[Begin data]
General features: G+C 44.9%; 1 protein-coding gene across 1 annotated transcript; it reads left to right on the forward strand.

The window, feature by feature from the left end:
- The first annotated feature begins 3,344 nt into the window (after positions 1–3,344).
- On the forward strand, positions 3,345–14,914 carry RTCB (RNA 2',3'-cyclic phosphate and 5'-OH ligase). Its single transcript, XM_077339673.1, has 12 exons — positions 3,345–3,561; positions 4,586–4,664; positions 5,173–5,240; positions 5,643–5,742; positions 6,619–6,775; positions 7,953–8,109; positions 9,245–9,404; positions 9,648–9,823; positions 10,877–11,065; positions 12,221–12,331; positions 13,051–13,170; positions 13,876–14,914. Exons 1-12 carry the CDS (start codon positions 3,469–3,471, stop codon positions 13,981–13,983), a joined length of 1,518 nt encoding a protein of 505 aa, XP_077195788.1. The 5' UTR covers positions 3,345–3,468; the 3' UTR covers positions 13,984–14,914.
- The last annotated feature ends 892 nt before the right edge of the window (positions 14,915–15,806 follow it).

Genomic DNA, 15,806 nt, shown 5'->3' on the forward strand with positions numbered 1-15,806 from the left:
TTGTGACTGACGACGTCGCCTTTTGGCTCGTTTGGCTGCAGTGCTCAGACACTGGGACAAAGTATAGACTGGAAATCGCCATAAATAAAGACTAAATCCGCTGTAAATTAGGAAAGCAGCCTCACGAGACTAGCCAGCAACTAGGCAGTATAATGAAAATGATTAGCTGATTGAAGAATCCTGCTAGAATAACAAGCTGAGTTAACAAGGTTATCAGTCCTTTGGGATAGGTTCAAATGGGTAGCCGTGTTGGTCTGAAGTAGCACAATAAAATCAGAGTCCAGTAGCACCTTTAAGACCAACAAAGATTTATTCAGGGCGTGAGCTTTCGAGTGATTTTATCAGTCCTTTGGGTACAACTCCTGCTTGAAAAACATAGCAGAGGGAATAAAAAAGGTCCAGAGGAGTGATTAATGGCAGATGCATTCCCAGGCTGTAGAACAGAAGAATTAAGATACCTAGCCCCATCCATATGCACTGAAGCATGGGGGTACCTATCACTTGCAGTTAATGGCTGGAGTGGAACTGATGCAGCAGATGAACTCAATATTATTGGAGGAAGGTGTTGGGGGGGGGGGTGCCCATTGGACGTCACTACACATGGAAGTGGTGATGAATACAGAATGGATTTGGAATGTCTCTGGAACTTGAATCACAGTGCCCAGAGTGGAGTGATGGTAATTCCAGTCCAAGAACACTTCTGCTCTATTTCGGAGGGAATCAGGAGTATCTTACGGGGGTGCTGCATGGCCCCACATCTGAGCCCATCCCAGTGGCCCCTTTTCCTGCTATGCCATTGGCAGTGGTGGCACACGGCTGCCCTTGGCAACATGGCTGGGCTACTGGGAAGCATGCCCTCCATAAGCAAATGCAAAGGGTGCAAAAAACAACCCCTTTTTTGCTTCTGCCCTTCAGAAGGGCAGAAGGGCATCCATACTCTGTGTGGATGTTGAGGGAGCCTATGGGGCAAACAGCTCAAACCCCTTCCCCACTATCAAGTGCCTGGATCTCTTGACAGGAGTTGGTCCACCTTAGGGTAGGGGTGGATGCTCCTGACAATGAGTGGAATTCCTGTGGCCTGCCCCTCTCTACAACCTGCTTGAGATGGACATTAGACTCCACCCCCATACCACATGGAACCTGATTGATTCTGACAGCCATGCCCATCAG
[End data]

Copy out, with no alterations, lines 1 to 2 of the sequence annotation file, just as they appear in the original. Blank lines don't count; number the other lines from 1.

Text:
General features: G+C 44.9%; 1 protein-coding gene across 1 annotated transcript; it reads left to right on the forward strand.

The window, feature by feature from the left end: